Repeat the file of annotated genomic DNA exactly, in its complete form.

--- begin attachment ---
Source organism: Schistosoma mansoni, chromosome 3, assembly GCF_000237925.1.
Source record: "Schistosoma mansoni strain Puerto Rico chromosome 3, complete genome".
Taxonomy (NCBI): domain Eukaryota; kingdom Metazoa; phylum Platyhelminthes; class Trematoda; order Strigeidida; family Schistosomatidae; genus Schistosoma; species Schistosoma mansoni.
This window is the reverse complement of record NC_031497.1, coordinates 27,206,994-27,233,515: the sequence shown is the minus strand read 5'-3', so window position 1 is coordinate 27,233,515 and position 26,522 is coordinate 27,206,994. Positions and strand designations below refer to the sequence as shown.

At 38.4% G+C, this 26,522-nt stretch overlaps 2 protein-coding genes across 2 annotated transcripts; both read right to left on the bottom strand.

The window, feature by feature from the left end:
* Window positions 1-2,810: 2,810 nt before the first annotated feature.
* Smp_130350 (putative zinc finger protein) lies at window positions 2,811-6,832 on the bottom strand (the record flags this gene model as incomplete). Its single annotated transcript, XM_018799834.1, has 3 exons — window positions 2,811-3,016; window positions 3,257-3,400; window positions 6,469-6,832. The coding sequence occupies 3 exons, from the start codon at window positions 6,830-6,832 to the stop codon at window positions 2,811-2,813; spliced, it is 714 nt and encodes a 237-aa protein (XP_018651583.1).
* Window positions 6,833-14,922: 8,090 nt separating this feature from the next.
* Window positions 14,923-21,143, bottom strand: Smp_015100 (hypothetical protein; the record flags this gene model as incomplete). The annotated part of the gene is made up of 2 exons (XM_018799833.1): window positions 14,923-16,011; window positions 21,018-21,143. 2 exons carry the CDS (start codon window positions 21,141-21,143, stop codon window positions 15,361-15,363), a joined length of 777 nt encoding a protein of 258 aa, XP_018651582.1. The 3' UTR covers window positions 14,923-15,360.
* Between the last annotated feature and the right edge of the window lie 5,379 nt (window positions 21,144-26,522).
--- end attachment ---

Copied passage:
Source organism: Schistosoma mansoni, chromosome 3, assembly GCF_000237925.1.
Source record: "Schistosoma mansoni strain Puerto Rico chromosome 3, complete genome".
Taxonomy (NCBI): domain Eukaryota; kingdom Metazoa; phylum Platyhelminthes; class Trematoda; order Strigeidida; family Schistosomatidae; genus Schistosoma; species Schistosoma mansoni.
This window is the reverse complement of record NC_031497.1, coordinates 27,206,994-27,233,515: the sequence shown is the minus strand read 5'-3', so window position 1 is coordinate 27,233,515 and position 26,522 is coordinate 27,206,994. Positions and strand designations below refer to the sequence as shown.

At 38.4% G+C, this 26,522-nt stretch overlaps 2 protein-coding genes across 2 annotated transcripts; both read right to left on the bottom strand.

The window, feature by feature from the left end:
* Window positions 1-2,810: 2,810 nt before the first annotated feature.
* Smp_130350 (putative zinc finger protein) lies at window positions 2,811-6,832 on the bottom strand (the record flags this gene model as incomplete). Its single annotated transcript, XM_018799834.1, has 3 exons — window positions 2,811-3,016; window positions 3,257-3,400; window positions 6,469-6,832. The coding sequence occupies 3 exons, from the start codon at window positions 6,830-6,832 to the stop codon at window positions 2,811-2,813; spliced, it is 714 nt and encodes a 237-aa protein (XP_018651583.1).
* Window positions 6,833-14,922: 8,090 nt separating this feature from the next.
* Window positions 14,923-21,143, bottom strand: Smp_015100 (hypothetical protein; the record flags this gene model as incomplete). The annotated part of the gene is made up of 2 exons (XM_018799833.1): window positions 14,923-16,011; window positions 21,018-21,143. 2 exons carry the CDS (start codon window positions 21,141-21,143, stop codon window positions 15,361-15,363), a joined length of 777 nt encoding a protein of 258 aa, XP_018651582.1. The 3' UTR covers window positions 14,923-15,360.
* Between the last annotated feature and the right edge of the window lie 5,379 nt (window positions 21,144-26,522).